Tag Archive for: drawing

Comics Fun

Heart and Brain: Body Language by Nick Seluk

Making Comics by Lynda Barry

Buried treasure can pop up in all sorts of places–on a tropical island, in an attic trunk, at a garage sale, or in this case, on a bookshelf.  I found these delights while looking for something else.  Isn’t that the case with a lot of things in life?

If you haven’t seen cartoonist Nick Seluk’s popular webcomic “The Awkward Yeti”, find it now.  Seluk’s humorous take on the relationship between human anatomy and human nature guarantees a chuckle.  He explores life through the eyes of Lars, a socially awkward, blue-furred, and bespectacled Yeti, who is the unwitting host to a community of cheekily entertaining internal organs.  Lungs wear sweatbands and jogging gear and are ready for anything other than exercise.  Gallbladder pleadingly offers its handmade “gifts” to everyone.  Spleen resembles a glowering ninja.  Bowel is an irritable conspiracy theorist who communicates in brown speech bubbles.  It’s the back-and-forth between charmingly optimistic, emotional Heart and pragmatic, rational Brain though that fuels the fun.

In Heart and Brain: Body Language, Seluk fills the pages with relatable inner struggles (budget vs pizza, anxiety vs relaxation, planning ahead vs living in the moment) and amusing dialogue that leave readers laughing.  Heart and Brain are the engines driving Lars and the book.  One of my favorite strips shows Heart filling Brain from a jar labeled “New Experiences” then shaking Brain vigorously; Heart then turns a tap attached to Brain and fills a bucket labeled “New Ideas”.  The magic lies in seeing Heart and Brain: Body Language for yourself because trying to capture the comic’s essence is like trying to parse comedy–dissection distracts from enjoyment.  Give this title to adults and teens who like “The Far Side” or “Calvin and Hobbes” or quirky humor in general.

Although I love to read comics, I never thought I’d be able to draw them–I know my limits.  That is, until I found Making Comics by Lynda Barry.  Barry, a nationally-known comic artist, educator, and MacArthur Fellow, is on a mission to enable everyone to discover their own creative spark.

Making Comics looks like a composition book full of doodles that’s been carried around in a backpack for half of the school year.  Each page, whatever its content, is covered in drawings and border designs and lettering in dusky watercolors lending a feel of sepia-tone except in blues and reds and yellows.  Drawings–some from Barry, some from her students who range in age from preschoolers to adults–are spontaneous and raw like those found in a sketchbook.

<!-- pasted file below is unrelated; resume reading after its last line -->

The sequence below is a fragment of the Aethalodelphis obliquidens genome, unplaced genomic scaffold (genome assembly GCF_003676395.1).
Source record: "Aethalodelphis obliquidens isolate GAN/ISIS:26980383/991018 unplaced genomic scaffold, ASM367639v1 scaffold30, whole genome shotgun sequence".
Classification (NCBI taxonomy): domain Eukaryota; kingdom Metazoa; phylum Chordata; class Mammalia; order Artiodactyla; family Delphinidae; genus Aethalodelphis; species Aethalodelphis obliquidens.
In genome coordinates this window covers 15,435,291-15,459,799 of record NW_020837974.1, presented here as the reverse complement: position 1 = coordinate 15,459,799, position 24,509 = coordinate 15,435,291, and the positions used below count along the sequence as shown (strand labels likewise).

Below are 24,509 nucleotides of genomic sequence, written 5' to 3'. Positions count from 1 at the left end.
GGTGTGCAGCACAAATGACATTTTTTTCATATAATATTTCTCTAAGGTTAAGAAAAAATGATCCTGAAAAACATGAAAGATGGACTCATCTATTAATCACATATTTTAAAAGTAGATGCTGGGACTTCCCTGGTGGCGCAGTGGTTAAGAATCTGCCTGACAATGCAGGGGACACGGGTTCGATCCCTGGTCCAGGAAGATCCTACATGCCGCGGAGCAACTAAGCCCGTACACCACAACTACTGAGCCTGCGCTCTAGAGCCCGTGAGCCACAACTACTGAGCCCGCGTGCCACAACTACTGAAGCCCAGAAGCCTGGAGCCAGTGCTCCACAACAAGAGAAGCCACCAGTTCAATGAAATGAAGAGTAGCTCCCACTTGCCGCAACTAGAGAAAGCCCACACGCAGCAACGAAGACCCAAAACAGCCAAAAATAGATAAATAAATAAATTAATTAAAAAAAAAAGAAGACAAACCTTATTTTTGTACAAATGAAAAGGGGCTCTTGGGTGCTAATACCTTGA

Barry believes that everyone is capable of art, of drawing, only that some folks have lost fluency in the language of image.  According to her, children “speak image”, “this language [that] moves up through your hand and into your head”.  She notes, “we draw before we are taught.  We also sing, dance, build things, act, and make up stories…Everything we have come to call the arts seems to be in almost every 3-year-old”.  For a lot of us, something happens along the way that separates us from creativity, especially drawing, and Lynda Barry aims to rectify that.

Following the content of Making Comics in sequence is similar to Barry’s comics class, but taking the activities out of context or in a different order is just as useful.  After an introduction designed to inspire, Barry opens concepts in “Lessons” then offers lots of exploration prompts in “Exercises”.  “Assignments” are longer, more involved activities that build on previously introduced ideas, and “Homework” takes those concepts to the next level through more intricate designs.  Thoughtful passages, hints, and tips are packed into each page; read everything!

Whether you want to reclaim that innate, easy creativity or know someone who does, this title is a great choice.  It’s also a fantastic way for teens and adults to explore particularities of the comic format.  Making Comics is a rich resource for students of all ages learning at home.  Give it a try–it’s fun and freeing.

You never know what gems you might find when you’re not looking for them.  Stop by the library and discover the treasures waiting for you!

Show n Tell – August 2019

August was BYOP (Bring Your Own Project) meeting and we had quite the variety. Enjoy –